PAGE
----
I was only 10 years old when I left Ghana to attend boarding school in the United Kingdom so knew nothing about politics. Fifteen years later, now in my mid twenties, I returned still not knowing much about politics in Ghana. But I did know one thing. John Jerry Rawlings was the President. And Ghana was not a "democratic" society. People actually lived in fear. There was so much that could not be done or said, even in private.
A few years after my return, "democracy" was introduced in Ghana and President Rawlings peacefully handed over to the newly elected President Kufour. Private television and radio stations were not only licensed to operate, but actually began doing so. The "Gentle Giant" Kufour and his "democracy" introduced a certain sense of freedom into Ghana. Now all of a sudden having an opinion and freely expressing it was welcomed. Or so we were told. From now on, we were told, Ghanaians could do and say anything we wanted. Nobody would be arrested for having or more importantly expressing an opinion that the government of the day did not agree with. Finally, Ghanaians were told freedom of speech was to be our new way of living. Yeah, Ghana had joined the "developed" world.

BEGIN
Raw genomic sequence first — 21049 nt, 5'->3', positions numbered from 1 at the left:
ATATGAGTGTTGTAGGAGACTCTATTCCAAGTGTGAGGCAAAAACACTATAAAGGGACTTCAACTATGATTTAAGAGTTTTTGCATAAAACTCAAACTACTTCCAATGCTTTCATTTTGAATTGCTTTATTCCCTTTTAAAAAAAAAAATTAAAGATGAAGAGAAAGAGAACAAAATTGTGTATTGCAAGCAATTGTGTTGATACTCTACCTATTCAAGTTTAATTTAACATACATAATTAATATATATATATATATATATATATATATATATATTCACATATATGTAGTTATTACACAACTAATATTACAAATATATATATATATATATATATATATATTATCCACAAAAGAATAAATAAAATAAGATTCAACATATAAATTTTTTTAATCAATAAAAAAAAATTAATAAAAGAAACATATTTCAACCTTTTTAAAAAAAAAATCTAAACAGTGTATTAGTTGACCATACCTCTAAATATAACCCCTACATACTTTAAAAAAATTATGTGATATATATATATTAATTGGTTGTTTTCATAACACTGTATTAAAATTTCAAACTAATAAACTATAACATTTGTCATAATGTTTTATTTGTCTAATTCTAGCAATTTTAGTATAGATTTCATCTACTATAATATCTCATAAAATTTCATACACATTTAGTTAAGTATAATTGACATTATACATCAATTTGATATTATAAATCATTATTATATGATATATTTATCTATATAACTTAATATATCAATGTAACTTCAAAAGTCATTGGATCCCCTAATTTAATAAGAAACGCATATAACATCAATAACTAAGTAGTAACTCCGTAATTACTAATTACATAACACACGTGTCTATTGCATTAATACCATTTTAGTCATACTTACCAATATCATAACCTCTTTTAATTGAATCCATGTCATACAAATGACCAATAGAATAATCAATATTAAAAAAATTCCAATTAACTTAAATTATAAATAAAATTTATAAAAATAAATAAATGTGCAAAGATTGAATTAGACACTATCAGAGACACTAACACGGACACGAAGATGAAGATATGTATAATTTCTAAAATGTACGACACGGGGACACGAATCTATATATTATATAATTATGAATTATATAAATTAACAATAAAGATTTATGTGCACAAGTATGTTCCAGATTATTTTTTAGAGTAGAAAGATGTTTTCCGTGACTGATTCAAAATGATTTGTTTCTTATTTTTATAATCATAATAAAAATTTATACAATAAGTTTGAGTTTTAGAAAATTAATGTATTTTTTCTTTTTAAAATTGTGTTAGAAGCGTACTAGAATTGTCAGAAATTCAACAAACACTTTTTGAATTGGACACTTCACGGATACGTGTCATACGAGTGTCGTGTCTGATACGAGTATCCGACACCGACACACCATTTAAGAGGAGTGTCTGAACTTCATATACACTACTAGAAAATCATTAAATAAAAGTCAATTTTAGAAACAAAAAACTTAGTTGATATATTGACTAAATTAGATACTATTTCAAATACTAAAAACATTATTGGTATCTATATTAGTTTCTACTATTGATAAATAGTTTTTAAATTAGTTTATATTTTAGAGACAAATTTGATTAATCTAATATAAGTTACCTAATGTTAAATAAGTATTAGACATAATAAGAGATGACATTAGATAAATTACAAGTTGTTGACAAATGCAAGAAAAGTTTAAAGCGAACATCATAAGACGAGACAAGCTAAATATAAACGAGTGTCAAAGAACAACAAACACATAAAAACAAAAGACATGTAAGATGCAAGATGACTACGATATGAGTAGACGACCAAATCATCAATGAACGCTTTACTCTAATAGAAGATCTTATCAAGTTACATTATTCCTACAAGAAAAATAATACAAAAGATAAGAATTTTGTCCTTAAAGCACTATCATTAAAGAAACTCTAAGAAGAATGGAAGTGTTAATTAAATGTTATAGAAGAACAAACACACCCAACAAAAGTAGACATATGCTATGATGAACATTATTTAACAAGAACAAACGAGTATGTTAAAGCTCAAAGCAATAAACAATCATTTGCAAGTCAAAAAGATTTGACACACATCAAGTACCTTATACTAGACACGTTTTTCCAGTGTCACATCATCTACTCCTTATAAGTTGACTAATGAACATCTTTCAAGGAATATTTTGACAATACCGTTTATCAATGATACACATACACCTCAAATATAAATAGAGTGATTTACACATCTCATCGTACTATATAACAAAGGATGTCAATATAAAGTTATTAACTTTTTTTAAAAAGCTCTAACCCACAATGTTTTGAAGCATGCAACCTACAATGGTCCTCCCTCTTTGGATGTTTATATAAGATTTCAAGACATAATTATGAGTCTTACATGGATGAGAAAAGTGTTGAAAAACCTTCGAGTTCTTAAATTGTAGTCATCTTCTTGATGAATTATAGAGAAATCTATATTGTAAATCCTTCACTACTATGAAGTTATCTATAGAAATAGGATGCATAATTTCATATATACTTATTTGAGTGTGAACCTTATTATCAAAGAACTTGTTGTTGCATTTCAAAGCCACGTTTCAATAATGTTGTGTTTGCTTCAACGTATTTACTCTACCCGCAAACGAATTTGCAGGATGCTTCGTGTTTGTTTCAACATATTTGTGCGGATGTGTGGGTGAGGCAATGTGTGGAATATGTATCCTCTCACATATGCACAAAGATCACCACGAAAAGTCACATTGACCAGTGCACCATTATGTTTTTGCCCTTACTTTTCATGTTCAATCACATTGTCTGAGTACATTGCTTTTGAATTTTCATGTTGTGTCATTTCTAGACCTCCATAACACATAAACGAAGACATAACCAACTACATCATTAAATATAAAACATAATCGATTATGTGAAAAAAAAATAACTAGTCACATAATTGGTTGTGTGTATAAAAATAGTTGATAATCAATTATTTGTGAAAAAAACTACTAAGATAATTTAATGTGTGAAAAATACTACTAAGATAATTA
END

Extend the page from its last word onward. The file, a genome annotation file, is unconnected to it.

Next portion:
From the outside at least, that was the perception. But having lived and worked in Ghana for 17 years, I have no choice but to accept this for the myth it has turned out to be. And as Ghanaians go to the polls on 7 December I am rather worried about this, for two main reasons:
Firstly, I feel because Ghanaians were so restricted under Rawlings, you can almost say they are abusing this sense of freedom brought on by "democracy". Because today "democracy" in Ghana has been understood to mean the freedom to go on air and insult politicians. Turn on the TV or radio, especially in the morning, and you will regret it, because all you will hear are insults and shouting. All the stations spend their morning shows talking politics. If they were talking political issues and problem-solving, it would not be so bad. But all that is happening is people call in, make accusations against politicians they do not like and heap insult upon insult upon them. This does not stop there. Even the politicians are at it.
Can you imagine the situation where two high-profile personalities from Ghana's two main leading parties (National Democratic Congress (NDC) and New Patriotic Party (NPP)), go on live TV or radio to trade insults at each...